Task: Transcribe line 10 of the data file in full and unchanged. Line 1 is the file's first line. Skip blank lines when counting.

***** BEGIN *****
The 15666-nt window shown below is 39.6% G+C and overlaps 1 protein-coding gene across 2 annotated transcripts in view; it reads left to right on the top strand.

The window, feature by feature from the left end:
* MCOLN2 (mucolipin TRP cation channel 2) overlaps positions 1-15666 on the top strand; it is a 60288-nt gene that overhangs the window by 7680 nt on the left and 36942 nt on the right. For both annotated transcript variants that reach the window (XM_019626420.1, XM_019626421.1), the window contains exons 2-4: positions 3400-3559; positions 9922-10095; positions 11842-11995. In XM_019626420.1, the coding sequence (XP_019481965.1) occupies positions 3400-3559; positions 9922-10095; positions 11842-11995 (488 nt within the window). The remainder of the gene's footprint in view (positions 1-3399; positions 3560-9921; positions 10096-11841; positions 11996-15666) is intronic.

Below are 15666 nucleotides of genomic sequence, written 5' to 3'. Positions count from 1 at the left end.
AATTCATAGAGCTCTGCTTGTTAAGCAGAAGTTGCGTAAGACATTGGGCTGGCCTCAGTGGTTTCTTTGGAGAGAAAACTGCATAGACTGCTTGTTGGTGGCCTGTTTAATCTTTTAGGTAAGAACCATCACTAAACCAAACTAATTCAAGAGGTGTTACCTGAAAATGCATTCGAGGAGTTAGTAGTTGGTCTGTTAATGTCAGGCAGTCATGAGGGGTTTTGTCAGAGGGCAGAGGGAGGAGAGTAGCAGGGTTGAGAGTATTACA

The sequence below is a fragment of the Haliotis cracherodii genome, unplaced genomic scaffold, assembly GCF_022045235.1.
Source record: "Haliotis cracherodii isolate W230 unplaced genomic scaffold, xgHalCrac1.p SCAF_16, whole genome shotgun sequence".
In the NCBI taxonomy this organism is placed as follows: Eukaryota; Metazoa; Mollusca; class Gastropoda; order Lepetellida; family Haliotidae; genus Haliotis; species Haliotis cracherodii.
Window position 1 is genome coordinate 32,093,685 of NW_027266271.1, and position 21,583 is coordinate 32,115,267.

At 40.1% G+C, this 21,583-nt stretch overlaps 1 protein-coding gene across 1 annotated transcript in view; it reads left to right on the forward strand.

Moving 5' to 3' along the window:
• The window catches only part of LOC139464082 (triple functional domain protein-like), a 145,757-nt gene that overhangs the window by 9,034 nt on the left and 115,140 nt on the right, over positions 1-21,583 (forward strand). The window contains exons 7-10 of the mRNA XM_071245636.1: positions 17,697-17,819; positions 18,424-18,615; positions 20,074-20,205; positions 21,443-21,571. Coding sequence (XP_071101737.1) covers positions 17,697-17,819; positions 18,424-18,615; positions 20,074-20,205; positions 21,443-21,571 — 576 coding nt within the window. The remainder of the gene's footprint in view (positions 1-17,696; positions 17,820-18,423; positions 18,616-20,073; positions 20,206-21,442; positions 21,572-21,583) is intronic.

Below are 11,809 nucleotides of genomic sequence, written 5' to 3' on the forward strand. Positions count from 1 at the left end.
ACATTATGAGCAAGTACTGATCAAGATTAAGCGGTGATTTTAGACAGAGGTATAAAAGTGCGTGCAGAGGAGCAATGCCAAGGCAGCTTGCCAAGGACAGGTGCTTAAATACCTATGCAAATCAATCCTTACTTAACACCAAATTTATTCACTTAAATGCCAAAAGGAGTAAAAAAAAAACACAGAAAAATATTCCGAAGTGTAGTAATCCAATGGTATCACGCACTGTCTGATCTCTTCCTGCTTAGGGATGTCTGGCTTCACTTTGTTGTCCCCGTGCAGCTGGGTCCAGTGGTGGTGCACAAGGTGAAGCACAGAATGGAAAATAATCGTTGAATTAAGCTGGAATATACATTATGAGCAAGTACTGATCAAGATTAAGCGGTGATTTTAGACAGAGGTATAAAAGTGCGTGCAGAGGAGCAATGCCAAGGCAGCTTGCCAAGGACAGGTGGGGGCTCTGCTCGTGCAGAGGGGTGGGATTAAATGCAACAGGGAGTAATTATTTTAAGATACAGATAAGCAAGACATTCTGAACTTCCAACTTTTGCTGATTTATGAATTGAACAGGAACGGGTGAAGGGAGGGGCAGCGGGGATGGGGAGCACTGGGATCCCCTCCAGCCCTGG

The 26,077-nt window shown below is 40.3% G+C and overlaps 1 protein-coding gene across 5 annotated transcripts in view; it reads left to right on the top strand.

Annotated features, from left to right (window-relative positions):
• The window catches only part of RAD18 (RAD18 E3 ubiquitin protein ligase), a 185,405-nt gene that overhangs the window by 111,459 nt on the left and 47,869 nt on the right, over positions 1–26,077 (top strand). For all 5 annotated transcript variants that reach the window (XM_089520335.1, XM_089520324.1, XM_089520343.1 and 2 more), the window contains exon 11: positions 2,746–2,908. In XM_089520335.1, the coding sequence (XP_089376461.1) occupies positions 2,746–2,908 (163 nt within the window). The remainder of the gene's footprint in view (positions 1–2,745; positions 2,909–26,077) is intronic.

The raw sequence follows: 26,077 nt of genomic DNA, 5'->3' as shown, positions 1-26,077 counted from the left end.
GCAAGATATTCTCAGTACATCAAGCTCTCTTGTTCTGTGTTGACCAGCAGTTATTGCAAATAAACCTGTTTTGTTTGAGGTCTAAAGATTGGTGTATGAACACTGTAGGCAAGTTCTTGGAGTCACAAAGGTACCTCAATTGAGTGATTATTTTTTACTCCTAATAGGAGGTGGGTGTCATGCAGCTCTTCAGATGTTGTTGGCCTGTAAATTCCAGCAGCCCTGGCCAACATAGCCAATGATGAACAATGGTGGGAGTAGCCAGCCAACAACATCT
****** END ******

At 40.1% G+C, this 21,583-nt stretch overlaps 1 protein-coding gene across 1 annotated transcript in view; it reads left to right on the forward strand.